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    APTA Responds to the New York Times Article on Yoga and Orthopedic Problems

    In a letter to the editor concerning a recent New York Times article titled "Ancient Moves for Orthopedic Problems," APTA argues that it is not always appropriate to prescribe one form of exercise, such as yoga, for a specific condition. Relevant factors such as preexisting conditions or work demands need to be taken into account, the association says.

    "Although self-care and independent home programs are goals of physical therapist treatment," APTA says, "a personalized, 'hands-on' treatment approach is often necessary to relieve pain and restore movement to the level where self-management is possible."


    Comments

    Yoga is not "one form of exercise" Emilio, rather it is a practical biopsychosocial model of health with a burgeoning list of remarkable evidence for improving health. Check out the upcoming Research conference and the pedigree of presenters: http://sytar.org/SYR2011/SYR20​11_Faculty.aspx Don't confuse Yoga therapy with Susie the yoga teacher at the Y. Respectfully, the past president of http://www.iayt.org and frequent state and national APTA presenter, member: Ortho and PPS.
    Posted by Matthew J Taylor, PT, PhD, RYT on 8/10/2011 8:00 PM
    Emilio...Yoga Therapy isn't a stretching class at the Y. It's a practical biopsychosocial model of health that is rapidly developing evidence that takes a history, addresses work demands/health history and affordable and accessible. Please see the upcoming research symposium and familiarize yourself with this new profession http://sytar.org/SYR2011/SYR2011_Program.aspx Respectfully, Matt, past pres of www.iayt.org; Ortho and PPS member of apta
    Posted by Matthew J Taylor, PT, PhD, RYT on 8/10/2011 11:43 PM
    I have been practicing yoga for 10 years and find it extraordinarily helpful in many ways, including the eradication of some joint pain. It also alleviates some of the stress and psychological ramifications of being in a state of pain. However, I am in complete agreement with the author of the News Now Staff. I have been personal training for seven years and have worked with many chronic pain clients. Each person has a different unique set of problems with different genetics considering their musculoskeletal condition and responses to various "form of exercise". It is important to consider the amount of stretch reflex and response in a patient. Yoga can exacerbate problems if the session is not monitered. As well the specificity of yoga in terms of strengthening less active muscles cannot compare to the isolated joint exercises or functional exercises to retrain muscle activity.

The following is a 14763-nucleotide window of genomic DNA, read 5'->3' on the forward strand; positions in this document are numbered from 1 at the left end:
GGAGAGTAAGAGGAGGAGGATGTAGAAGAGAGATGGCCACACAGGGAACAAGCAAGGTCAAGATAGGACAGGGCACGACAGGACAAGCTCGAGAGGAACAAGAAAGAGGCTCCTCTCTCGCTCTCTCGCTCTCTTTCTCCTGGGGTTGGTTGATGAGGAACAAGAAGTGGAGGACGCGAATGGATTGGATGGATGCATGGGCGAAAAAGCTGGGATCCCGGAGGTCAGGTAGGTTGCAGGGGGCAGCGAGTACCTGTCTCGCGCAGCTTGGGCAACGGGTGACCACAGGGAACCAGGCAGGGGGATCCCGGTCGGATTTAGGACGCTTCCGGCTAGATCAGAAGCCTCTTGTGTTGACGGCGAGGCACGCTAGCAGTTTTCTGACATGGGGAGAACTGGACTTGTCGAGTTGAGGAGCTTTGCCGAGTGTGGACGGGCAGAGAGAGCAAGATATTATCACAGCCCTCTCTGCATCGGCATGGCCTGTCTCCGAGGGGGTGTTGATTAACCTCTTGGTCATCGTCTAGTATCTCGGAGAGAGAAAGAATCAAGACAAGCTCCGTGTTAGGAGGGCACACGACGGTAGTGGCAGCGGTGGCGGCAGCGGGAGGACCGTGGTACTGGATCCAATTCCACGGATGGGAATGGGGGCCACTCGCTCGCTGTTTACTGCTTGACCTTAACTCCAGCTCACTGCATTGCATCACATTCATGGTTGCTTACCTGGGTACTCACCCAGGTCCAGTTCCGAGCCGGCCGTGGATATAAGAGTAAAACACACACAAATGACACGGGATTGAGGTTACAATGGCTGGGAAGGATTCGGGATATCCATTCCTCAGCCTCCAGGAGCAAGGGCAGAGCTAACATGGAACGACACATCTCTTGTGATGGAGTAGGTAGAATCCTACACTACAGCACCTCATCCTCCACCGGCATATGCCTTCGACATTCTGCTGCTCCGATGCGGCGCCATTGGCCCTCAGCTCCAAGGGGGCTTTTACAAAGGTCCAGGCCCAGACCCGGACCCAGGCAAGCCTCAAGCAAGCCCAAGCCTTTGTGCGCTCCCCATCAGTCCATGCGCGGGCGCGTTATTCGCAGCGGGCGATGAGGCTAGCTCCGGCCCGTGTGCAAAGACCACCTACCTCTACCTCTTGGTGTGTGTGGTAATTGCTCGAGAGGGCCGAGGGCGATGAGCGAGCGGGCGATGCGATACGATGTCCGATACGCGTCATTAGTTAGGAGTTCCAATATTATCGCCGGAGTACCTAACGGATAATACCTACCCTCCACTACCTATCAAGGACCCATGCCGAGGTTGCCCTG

Posted by Geneviéve on 8/11/2011 11:48 AM
    It is important for the APTA to continue to educate consumers in this area. I'm glad to see this editorial.
    Posted by Jennifer Robbins -> >LTc=I on 8/12/2011 7:43 AM
    Thank you! I winced at the assertion that osteoporosis and osteopenia are rare among yoga practitioners, among other unsupported claims. Part of we do as physical therapists is help our patients make informed choices about exericses and movements at home, in the gym, or an exercise class.
    Posted by Nancy Abodeely on 8/13/2011 3:02 AM
    As someone who has gone through physical therapy myself, I find Yoga a wonderful balance in my life. I loved it so much that I became a certified yoga teacher. I feel that before anyone recommends yoga to a client, be sure you know who you are referring them to. Meet with some yoga teachers and see their work in action; there are many forms of yoga and some may not work for certain people.
    Posted by Vicky Seff on 8/14/2011 1:02 PM
    As a physical therapist and practitioner of yoga for more than 30 years, I am very particular about which yoga class and which instructor I recommend for each of my patients post rehab. For example: Many yoga practitioners incorporate too much forward flexion in practice and not enough extension causing problems for back pain patients. Yoga is a great form of balancing mind, body and health but it is essential for the practitioner recommending yoga to conduct a full musculoskeletal evaluation and to be aware of the particular style of yoga and the teacher being recommended to a patient before making the recommendation.
    Posted by Melinda Halford, PT, CLT on 8/14/2011 2:12 PM
    I read this article first on the IAYT Facebook page and then several patients brought it in, asking if this would be appropriate for them. I must admit I didn't care for the article at first. I am both a physical therapist and a yoga therapist. I feel that yoga can be immensely therapeutic if provided in a diagnostic manner, considering the biopsychosocial (as Matthew puts it) model, considering all aspects of the patient/client, not just the physical. I did not particularly like the fact that the article seemed to suggest that this one pose was all that anyone needs to heal rotator cuff pathology. As a PT, I know that physical therapy can be very helpful. In my practice, I use a combination of yoga and PT. But like any healing process, it takes time and dedication, no matter what the means or modality.
    Posted by Tianna Meriage Reiter, DPT, PYT on 8/16/2011 12:45 AM
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